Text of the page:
After last week, I felt that there was more to be said on this topic. But first, a brief history:
Before she married my father, my mother was a dancer. (She still dances. She is still taking ballet classes today.) When I was young, she shared with me an observation she had made about dancers. She said that some of the great dancers were born that way. They just arrived equipped to dazzle with the beauty of their dance. They were limber and graceful from the very start.
But the best dancers of all, the ones who outshone all the rest, most often were not the ones to whom dance came naturally. They were the ones who had slaved, who had suffered, to get where they were. Because they had both grace and control, while the first group, who had so much natural talent, often never bothered to do the extra work necessary for them to gain the same level of perfect control.
This has always given me hope, because I did not arrive as a natural storyteller. I only arrived loving stories.
When I got out of college and sat down to start writing seriously, all I had was a love of storytelling and a talent for writing dialogue. Everything else—description, emotion, action, body language, etc—was outside my grasp.
Slowly, painstakingly, I have taught myself one area of storytelling after another. Description was so hard for me. I spent years trying to learn to write even simple descriptions. I would copy by hand passages in books by authors I liked. I would sit and describe the same thing over and over. Sometimes, I wonder if none of the descriptions I write for the rest of my life will be quite as nice as the ones in Prospero Lost…because I polished them over and over and over again. I’ll never have that kind of time again for that. Luckily, nowadays, I can write at least a decent description in much less time.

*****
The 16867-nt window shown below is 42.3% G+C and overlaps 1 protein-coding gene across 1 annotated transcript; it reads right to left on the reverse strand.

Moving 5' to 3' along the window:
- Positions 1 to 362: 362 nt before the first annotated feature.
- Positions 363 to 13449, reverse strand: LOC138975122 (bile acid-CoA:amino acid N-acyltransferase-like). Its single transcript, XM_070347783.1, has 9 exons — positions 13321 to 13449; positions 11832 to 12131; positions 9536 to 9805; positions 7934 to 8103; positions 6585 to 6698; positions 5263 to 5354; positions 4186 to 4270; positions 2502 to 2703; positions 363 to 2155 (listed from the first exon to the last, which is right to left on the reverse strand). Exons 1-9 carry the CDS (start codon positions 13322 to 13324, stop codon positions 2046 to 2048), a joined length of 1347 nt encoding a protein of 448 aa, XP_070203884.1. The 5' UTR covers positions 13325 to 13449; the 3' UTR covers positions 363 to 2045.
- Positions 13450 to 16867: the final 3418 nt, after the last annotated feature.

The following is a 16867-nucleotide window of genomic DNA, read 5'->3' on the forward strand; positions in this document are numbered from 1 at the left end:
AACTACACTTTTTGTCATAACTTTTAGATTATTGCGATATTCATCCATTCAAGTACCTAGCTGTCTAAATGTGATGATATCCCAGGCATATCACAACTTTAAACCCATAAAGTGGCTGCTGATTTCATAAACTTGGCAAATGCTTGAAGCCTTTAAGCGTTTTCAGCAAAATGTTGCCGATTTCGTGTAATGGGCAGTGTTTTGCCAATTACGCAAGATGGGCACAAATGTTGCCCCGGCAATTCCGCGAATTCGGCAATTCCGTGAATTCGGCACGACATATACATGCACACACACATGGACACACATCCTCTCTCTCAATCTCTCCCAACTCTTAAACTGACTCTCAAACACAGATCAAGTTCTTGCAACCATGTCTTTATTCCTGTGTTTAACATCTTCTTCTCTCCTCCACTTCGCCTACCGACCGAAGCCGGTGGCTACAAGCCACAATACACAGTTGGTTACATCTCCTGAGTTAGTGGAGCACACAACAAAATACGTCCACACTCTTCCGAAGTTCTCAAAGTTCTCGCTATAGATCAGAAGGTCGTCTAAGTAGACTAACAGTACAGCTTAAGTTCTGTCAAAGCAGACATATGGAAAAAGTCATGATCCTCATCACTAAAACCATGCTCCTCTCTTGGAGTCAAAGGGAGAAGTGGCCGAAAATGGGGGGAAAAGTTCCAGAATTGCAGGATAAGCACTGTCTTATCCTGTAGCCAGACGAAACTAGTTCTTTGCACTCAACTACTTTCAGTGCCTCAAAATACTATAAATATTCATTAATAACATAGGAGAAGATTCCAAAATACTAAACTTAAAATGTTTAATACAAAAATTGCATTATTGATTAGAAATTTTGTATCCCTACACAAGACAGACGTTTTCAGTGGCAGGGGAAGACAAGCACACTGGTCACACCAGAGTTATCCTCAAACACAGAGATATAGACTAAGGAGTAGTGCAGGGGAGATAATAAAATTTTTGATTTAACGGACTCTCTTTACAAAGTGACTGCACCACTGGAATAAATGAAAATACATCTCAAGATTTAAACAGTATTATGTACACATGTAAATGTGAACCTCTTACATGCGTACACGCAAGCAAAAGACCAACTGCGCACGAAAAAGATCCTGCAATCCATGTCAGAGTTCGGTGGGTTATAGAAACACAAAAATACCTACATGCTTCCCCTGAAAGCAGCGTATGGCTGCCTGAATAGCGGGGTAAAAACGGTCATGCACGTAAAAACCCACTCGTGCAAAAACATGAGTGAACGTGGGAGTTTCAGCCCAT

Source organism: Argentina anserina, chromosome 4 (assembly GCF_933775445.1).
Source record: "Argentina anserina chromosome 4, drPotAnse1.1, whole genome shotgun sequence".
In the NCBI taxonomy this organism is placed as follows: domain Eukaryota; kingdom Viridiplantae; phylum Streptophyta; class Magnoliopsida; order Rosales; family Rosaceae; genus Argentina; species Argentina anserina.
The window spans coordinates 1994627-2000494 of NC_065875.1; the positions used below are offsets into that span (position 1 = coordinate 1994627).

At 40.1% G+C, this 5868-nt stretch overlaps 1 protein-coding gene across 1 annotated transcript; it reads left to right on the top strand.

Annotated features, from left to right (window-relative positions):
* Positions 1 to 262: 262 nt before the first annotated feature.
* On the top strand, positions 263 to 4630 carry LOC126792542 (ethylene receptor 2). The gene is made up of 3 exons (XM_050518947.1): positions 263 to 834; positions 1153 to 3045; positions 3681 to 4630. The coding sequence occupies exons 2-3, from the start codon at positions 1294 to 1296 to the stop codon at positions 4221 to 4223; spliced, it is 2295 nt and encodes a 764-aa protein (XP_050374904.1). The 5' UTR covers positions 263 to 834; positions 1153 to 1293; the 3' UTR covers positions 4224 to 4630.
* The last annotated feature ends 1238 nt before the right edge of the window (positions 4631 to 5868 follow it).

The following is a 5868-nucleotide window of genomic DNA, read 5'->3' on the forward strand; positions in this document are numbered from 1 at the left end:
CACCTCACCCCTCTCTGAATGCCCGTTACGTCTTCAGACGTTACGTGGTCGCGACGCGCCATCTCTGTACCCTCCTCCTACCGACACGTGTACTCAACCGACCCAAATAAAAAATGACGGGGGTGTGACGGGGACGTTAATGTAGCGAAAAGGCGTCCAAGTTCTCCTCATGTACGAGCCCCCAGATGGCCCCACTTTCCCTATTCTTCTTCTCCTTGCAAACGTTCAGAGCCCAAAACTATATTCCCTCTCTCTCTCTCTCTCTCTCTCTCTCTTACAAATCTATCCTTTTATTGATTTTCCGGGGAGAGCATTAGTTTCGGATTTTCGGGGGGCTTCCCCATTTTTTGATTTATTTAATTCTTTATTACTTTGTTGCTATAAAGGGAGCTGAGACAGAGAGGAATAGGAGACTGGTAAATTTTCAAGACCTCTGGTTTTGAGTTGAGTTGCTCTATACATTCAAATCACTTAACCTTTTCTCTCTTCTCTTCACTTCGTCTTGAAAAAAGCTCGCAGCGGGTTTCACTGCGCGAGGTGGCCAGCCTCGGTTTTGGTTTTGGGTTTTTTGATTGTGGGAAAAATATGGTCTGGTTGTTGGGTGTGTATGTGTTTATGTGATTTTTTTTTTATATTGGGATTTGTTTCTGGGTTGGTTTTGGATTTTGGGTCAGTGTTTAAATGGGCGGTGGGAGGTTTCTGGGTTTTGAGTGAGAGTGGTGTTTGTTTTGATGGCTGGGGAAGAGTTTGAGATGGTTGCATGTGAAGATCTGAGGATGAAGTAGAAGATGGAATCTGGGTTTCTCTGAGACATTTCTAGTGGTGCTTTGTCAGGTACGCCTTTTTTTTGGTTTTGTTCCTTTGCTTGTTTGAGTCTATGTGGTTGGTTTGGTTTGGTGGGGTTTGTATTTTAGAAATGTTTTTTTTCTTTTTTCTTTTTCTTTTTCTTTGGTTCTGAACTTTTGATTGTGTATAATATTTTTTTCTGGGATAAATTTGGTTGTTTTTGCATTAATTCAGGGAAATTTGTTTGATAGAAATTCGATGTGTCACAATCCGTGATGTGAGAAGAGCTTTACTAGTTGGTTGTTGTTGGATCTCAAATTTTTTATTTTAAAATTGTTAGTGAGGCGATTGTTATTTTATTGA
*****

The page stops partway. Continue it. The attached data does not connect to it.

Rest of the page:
It is still work, though. My first drafts always just have a spot where the word “description” stands by itself, reminding me to go back and add what something looks/smells/sounds like. Etc.
Then, I worked on action scenes (still a work in progress) and plotting, and more recently, I have been struggling with body language –putting across emotion through actions. I find this devilishly hard—so hard I am almost daunted. But I keep recalling that my mom says that I made a huge fuss when I had to write my first sentence and, later, my first paragraph—those things got easier, so I live with the perpetual hope that this will get easier, too.
As I said last week, the next mountain on my writing radar is: Romance. Now, I have not written much romance, but I LOVE romance. The pursuit of woman by man and visa versa just enchants and delights me. I have loved this since the moment of my birth, when—according to my sainted mother—I smiled at the doctors who had helped birth me. According to Mom, I took off after boys as soon as I could crawl and never stopped (until I got one!)
(My mom tells a funny story about two-year-old me and boys. I had a friend named Carl whom I used to follow around. Carl was an older man. He was four. Carl would run about with his dump truck, chanting: “Truck, truck truck.” I would toddle after him, imitating him.
Only, I could not say “th”, so I said “f”.
My very proper grandmother came upon us one day and exclaimed in horror, “My they are starting young!”)